The fund also submitted that the beneficiaries’ father informed the fund that in March 2019, the complainants signed a lease to reside in a cottage on his property and they were in arrears for the amount of R142 000 which needed to be paid. Failure to pay the arrear amount will result in summons being issued. The beneficiaries would then seek legal advice in order to serve summons on the beneficiary fund. He further stated that the beneficiaries completed their schooling (grade 10) and that it was not up to the fund and the beneficiary fund to pronounce on whether or not they have completed their schooling. The beneficiaries’ father stated that the beneficiaries completed grade 10, like him who runs a successful business.

The beneficiary fund stated it received correspondence from the father stating: “I would like for you to ignore their request for paying their outstanding R120 000 rental that is owed. They signed a contract with me that they will pay me 10% interest per month on outstanding money owed to me which amounts to R12 000 per month. There are 28 months left before they receive their trust so the interest will be R336 000 excluding the R120 000.

“I will never get revenue like that from any financial institution, so I am happy to wait!

I also informed them that they cannot go for any courses or studies until they receive their pay out because I don’t think there will be much left after they pay me their R446 000.”

The beneficiary fund submitted that in their investigations and dealings with the complainants, they confirmed telephonically that they do want their fund credit terminated and paid to them and that they intend enrolling in a yachting course and obtaining their learner’s license. It stated that the complainants are currently unemployed, have never managed lumpsum payments and have not completed high school, it is for these reasons that it agrees with the fund that the complainants would not be able to properly manage their fund credit if paid to them as a lumpsum now. It stated that the requirements for termination have not been met. The beneficiary fund further stated that it currently pays the complainant’s a monthly income which covers their rent (which they have indicated is paid to their father) and other basic requirements including clothing, toiletries, living and expenses. Should the complainants further their studies, same will be paid from their fund credit held by the beneficiary fund.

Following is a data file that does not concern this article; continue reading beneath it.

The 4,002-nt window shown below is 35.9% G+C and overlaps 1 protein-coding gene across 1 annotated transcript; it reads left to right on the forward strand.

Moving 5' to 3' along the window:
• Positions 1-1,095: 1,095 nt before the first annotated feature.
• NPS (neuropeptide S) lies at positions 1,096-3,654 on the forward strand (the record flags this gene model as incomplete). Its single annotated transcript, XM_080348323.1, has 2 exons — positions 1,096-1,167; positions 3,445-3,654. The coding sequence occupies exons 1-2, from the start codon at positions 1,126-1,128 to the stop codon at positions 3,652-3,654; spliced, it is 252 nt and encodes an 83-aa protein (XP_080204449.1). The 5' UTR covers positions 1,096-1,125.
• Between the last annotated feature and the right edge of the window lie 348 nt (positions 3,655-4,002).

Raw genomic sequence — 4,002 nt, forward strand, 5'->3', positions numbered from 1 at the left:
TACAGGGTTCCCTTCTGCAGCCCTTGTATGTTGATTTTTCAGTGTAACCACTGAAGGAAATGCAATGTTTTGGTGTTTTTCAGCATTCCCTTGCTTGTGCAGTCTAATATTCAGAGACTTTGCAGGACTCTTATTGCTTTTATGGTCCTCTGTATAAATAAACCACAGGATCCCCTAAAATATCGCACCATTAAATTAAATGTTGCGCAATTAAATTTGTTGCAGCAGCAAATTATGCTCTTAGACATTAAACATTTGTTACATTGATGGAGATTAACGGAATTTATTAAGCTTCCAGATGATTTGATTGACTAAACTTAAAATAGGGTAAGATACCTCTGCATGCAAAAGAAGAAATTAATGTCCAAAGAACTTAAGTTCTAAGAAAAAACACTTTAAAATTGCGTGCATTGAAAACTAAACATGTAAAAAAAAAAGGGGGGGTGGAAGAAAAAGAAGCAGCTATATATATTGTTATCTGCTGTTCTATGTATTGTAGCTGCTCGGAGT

In her determination, Ms Lukhaimane set aside the decision of the fund and ordered it to properly investigate the complainants’ ability to administer their financial affairs and thereafter decide on an appropriate mode for payment.

The Adjudicator was concerned that the fund simply relied on submissions received from one individual and failed to conduct further interviews with independent individuals to corroborate the brother’s submissions.

She found that the board failed to carry out its own independent investigations that would probe the complainants’ living circumstances and assess their ability to manage lumpsum benefits.

The Adjudicator stated that there is no evidence to suggest that the complainants were mentally incapacitated nor had a curator appointed to administer their financial affairs.

Further, where a major dependent’s benefit allocation will not be paid in a lump sum, written prior consent must be given. Thus, the board failed to exercise its discretion properly.